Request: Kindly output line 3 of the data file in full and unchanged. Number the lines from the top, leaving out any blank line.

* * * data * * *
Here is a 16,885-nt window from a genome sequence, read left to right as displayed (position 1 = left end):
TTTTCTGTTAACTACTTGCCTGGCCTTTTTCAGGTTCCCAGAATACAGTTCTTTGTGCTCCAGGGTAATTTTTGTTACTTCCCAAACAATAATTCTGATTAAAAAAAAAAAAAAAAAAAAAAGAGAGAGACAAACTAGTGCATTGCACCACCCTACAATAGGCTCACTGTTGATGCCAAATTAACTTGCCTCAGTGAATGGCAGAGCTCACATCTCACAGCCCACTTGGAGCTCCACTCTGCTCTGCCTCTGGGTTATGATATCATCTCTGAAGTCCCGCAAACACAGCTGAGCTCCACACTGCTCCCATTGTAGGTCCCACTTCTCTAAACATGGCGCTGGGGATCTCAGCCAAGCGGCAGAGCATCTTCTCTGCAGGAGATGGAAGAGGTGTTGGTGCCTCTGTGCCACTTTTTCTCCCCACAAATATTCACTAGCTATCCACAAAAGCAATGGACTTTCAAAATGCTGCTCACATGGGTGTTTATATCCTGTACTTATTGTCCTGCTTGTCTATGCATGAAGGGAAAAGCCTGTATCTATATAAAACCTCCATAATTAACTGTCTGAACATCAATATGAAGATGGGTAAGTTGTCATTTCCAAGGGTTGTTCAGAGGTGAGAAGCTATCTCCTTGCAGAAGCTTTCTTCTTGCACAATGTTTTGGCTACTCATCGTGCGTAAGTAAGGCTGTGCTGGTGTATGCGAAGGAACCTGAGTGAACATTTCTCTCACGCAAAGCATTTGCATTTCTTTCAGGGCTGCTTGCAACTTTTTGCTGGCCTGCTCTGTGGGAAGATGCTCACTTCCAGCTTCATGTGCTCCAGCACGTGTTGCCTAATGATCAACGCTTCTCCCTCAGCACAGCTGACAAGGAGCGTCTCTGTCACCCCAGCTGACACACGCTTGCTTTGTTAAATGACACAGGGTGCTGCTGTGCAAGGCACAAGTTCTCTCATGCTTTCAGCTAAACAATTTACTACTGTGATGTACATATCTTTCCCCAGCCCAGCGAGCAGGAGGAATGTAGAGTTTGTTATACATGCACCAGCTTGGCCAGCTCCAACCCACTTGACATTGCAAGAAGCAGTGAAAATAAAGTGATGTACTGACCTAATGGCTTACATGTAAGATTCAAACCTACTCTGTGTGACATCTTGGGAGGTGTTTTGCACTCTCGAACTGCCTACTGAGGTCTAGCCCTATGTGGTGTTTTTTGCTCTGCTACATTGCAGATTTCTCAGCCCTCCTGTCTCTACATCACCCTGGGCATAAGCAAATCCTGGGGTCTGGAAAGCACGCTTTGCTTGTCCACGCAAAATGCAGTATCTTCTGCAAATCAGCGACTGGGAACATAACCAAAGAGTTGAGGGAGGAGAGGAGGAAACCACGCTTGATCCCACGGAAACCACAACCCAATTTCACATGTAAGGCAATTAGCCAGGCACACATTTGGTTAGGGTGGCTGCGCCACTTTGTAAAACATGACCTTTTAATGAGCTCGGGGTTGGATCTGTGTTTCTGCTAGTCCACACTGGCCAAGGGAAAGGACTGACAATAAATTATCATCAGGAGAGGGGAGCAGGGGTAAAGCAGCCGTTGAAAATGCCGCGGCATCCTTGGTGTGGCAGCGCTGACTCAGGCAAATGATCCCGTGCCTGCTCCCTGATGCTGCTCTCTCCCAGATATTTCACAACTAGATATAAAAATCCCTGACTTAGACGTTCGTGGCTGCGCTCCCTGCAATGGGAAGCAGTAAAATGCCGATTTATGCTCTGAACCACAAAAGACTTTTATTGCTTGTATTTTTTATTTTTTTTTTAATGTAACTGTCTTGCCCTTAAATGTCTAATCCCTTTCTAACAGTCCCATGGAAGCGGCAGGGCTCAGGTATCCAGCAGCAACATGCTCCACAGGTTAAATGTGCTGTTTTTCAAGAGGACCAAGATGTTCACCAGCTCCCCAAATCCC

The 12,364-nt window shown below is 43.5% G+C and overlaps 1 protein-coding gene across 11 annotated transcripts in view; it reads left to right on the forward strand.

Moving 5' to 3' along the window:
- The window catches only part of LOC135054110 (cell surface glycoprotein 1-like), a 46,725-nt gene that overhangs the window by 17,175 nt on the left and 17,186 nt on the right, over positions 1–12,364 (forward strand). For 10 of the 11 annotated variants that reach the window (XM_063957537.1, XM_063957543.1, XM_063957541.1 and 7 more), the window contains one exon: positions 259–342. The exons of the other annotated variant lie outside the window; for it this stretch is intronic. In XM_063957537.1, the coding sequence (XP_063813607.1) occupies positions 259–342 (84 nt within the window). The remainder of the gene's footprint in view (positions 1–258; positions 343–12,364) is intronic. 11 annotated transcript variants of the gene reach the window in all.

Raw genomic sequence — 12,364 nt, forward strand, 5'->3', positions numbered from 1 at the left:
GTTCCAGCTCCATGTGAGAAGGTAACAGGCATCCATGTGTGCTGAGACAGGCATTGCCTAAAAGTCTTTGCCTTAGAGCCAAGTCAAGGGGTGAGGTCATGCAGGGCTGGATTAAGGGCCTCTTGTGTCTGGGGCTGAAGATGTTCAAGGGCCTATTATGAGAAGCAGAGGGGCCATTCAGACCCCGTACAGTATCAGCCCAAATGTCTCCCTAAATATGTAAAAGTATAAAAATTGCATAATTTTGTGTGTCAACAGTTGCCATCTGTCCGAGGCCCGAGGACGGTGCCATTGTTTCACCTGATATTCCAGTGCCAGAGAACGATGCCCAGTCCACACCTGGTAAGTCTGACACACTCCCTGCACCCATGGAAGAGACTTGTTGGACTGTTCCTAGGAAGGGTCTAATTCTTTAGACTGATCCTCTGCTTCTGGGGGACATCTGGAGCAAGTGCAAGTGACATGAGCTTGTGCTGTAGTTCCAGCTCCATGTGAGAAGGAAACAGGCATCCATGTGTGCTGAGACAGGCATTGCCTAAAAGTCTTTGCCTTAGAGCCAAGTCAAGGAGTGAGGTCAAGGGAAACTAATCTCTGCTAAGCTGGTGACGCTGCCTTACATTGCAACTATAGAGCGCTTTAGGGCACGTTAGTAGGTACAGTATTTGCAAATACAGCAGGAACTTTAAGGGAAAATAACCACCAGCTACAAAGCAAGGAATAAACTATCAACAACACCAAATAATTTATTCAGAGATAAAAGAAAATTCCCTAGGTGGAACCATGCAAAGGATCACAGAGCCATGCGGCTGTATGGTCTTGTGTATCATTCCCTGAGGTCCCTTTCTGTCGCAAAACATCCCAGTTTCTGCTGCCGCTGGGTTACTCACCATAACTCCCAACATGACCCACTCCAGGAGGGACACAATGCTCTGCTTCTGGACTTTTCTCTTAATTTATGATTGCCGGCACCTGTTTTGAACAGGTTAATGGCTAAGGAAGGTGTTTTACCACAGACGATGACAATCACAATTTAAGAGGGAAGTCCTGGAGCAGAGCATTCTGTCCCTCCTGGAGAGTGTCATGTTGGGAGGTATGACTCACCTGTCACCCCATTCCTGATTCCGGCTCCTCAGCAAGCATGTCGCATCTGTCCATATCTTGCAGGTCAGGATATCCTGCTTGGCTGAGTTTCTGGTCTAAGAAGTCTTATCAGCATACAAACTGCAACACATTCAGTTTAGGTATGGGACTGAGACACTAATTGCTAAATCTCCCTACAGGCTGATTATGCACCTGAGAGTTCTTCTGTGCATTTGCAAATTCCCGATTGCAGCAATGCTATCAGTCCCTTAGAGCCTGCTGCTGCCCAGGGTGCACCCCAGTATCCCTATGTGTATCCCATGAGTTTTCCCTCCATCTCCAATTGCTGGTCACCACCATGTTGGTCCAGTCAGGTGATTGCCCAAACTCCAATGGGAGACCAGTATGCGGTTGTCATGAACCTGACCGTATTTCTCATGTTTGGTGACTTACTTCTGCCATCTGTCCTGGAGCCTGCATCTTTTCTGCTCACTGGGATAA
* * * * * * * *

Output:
The 12,364-nt window shown below is 43.5% G+C and overlaps 1 protein-coding gene across 11 annotated transcripts in view; it reads left to right on the forward strand.